Another fine morning for Mozart at the Salzburg Mozartwoche

28/01/2020

AustriaAustria Salzburg Mozartwoche [3] – Mozart: Emmanuel Pahud (flute), Paul Meyer (clarinet), Radovan Vlatković (horn), Gilbert Audin (bassoon), Camerata Salzburg, François Leleux (oboe, conductor). Grosser Saal, Mozarteum, Salzburg, 26.1.2020. (MB)

Mozart – Sinfonia concertante in E-flat major, for oboe, clarinet, horn, and bassoon, KV 297b/ (Anh. C 14.01); Flute Concerto No.2 in D major, KV 314/285d; Flute Concerto No.1 in G major, KV 313/285c; Symphony No.36 in C major, KV 425, ‘Linz’

‘Play it as if it were Mozart and Mozart it will be,’ seems a good rule of thumb for performance of the embattled E-flat major Sinfonia concertante for oboe, clarinet, horn, and bassoon. In any case, it seems clear to me on a number of counts that Mozart’s was the primary, if not necessarily the only, hand in what has come down to us. Soloists from the French wind ensemble, Les Vents français, joined Camerata Salzburg for this and the two flute concertos and gave as good accounts of all three works as one has any right to expect, oboist François Leleux doubling as conductor for all three, plus the Linz Symphony.

It was a different sound we heard from the orchestra than from the Vienna Philharmonic for Daniel Barenboim the previous evening. That should not, for any number of reasons, surprise. More important were the warmth, brightness, alertness, and fineness of articulation these seasoned Mozart players brought to their music-making. The Sinfonia concertante’s opening tutti was lovingly – not too lovingly – shaped by Leleux, the well-blended wind quartet seemingly growing out of the orchestra rather than standing opposed to it. This was a performance as infectious as those of Mozart divertimenti the previous morning, yet necessarily fuller of sound and reach. The slow movement, spacious and poised, reminded us that there is no firm boundary, especially in Mozart, between hope and melancholy. Lifting the spirits without glibness, the finale proved a delight from start to finish. Cultivated and collegial playing afforded an opportunity for soloistic display that was also so much more than that.

Emmanuel Pahud’s two performances, either side of the interval, boasted from the first work’s – that is, the Second Flute Concerto’s – first solo phrase flute playing to have one sit up in wonder. Then another, and another… Clean, warm, above all musical in cognisance of where Mozart was taking us and why, it proved the perfect foil for elegant, attentive playing from Camerata Salzburg and Leleux. With lesser players, the flute can seem limited in range; here, we heard chiaroscuro to rival a Raphael. KV 314’s slow movement was a song of tender consolation, delivered with seemingly endless reserves of breath – and, again, musicianship. Gallic airs, but a mitteleuropäisch heart beating beneath: Mozart may not have been in Paris when he wrote the finale, or indeed any of the work, but there was an apt sense of affinity to that musical capital, style and form revealed as two sides of the same coin. A Jacques Ibert encore in which all five ensemble members could briefly come together offered wit and colour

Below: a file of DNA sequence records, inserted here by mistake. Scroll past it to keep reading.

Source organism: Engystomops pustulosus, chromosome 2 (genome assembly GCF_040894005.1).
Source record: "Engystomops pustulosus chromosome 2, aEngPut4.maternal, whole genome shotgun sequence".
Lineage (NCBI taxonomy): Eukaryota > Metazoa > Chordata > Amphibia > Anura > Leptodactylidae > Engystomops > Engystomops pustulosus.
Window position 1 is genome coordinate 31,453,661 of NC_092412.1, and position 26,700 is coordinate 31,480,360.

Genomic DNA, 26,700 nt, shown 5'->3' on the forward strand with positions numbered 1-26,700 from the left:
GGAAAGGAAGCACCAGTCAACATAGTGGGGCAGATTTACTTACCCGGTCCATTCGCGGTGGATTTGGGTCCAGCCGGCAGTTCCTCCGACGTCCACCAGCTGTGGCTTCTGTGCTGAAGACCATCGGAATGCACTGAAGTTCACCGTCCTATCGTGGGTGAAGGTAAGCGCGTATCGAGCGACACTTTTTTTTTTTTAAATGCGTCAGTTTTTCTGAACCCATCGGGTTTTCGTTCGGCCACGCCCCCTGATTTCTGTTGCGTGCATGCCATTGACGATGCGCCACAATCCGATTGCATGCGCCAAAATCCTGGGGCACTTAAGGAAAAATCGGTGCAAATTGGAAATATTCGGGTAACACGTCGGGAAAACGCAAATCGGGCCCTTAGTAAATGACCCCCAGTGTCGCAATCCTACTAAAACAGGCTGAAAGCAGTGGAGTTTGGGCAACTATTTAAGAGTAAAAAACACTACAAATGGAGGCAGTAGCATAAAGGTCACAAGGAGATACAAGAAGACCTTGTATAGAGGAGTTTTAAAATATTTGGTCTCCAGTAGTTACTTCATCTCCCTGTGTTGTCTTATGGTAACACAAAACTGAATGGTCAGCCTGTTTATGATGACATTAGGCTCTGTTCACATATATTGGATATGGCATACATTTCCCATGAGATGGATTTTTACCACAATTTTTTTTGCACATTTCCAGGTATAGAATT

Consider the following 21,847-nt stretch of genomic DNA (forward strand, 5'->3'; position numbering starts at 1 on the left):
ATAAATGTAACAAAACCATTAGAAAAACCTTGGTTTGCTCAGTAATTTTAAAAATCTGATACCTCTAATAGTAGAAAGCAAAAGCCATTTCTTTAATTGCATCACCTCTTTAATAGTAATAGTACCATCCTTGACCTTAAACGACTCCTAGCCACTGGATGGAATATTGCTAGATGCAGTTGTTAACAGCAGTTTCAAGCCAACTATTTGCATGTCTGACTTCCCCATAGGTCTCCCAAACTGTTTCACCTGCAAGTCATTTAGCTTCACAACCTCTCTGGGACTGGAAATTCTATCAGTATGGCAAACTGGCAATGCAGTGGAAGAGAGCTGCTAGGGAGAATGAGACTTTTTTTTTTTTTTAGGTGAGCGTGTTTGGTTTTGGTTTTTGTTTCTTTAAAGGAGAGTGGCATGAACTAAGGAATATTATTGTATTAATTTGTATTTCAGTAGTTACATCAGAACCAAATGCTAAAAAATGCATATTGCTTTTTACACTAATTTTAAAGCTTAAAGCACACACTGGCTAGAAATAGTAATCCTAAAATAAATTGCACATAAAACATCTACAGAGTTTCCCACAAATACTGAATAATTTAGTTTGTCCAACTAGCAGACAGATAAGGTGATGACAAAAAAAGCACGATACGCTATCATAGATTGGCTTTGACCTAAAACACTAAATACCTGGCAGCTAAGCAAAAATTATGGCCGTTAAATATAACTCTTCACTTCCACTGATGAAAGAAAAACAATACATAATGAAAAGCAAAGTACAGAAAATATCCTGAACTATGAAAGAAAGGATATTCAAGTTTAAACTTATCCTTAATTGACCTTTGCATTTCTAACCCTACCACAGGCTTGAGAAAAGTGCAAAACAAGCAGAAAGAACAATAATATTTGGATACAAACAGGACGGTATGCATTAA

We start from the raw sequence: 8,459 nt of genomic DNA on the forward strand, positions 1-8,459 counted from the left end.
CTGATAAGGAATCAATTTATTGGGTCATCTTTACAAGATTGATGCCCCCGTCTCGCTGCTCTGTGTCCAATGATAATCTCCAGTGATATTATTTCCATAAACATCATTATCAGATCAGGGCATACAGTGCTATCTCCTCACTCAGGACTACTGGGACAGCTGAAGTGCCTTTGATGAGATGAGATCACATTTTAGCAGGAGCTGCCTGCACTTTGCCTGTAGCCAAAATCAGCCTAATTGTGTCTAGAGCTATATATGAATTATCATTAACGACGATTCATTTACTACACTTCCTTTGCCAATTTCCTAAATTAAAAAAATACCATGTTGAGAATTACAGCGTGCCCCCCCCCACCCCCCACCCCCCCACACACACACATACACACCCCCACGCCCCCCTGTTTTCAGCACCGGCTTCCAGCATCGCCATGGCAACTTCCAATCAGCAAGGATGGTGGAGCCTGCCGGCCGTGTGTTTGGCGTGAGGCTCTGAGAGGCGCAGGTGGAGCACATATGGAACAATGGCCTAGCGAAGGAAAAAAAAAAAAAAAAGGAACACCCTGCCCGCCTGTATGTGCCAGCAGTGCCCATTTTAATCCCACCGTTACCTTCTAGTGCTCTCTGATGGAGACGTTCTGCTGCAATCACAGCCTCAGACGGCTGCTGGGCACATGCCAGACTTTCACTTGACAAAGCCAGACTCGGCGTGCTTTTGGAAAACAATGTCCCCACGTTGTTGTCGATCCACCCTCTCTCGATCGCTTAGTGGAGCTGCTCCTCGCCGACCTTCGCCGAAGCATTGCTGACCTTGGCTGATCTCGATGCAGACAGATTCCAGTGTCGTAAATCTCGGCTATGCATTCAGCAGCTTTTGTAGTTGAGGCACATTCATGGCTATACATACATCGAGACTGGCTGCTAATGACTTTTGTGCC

The First Concerto offered many similar virtues to the Second, with warm, detailed orchestral performance, and clear, meaningful phrasing from Pahud. Dazzling virtuosity, for instance in the first movement cadenza, remained entirely in the music’s service, the key to a veritable garden of delights. Seductive in its gracious euphony, the slow movement’s darker shadows were felt, without danger of overwhelming. The profusion of melody characterising the finale benefited from not dissimilar grace and formal understanding. Mozart’s turn to the minor rightly spoke of the opera house, while reminding us also how much his operas owed to his instrumental writing. I could not help but notice appreciation not only from Intendant, Rolando Villazón, but also from another audience member seated next to him, one Daniel Barenboim.

Leleux led an enthusiastic performance of the Linz to conclude. Its first movement proved full of contrast, not least between festal C major, trumpets and drums blazing, and something more intimated. If, at times, I found the contrasts a little overplayed, at least without more in the way of mediation, Leleux’s way with the work had me listen anew. There was, moreover, no doubting the excellence of orchestral response. The Andante breathed the air of a Salzburg serenade, its symphonic stature nevertheless made clear by the Haydnesque gravity of those trumpets and drums. If Beethoven’s music too sounded close, that is only because it is. A minuet both brisk and weighty was balanced again by winning intimacy in its trio, leading to a finale of great character and many (quasi-operatic) characters. Even in his later, more ‘monothematic’ writing, Mozart is not given to parsimony; nor should his interpreters be. Hearing the distinct character of each string section proved a particular joy as motifs passed between them. It was a duly celebratory close to another fine morning for Mozart.

Mark Berry

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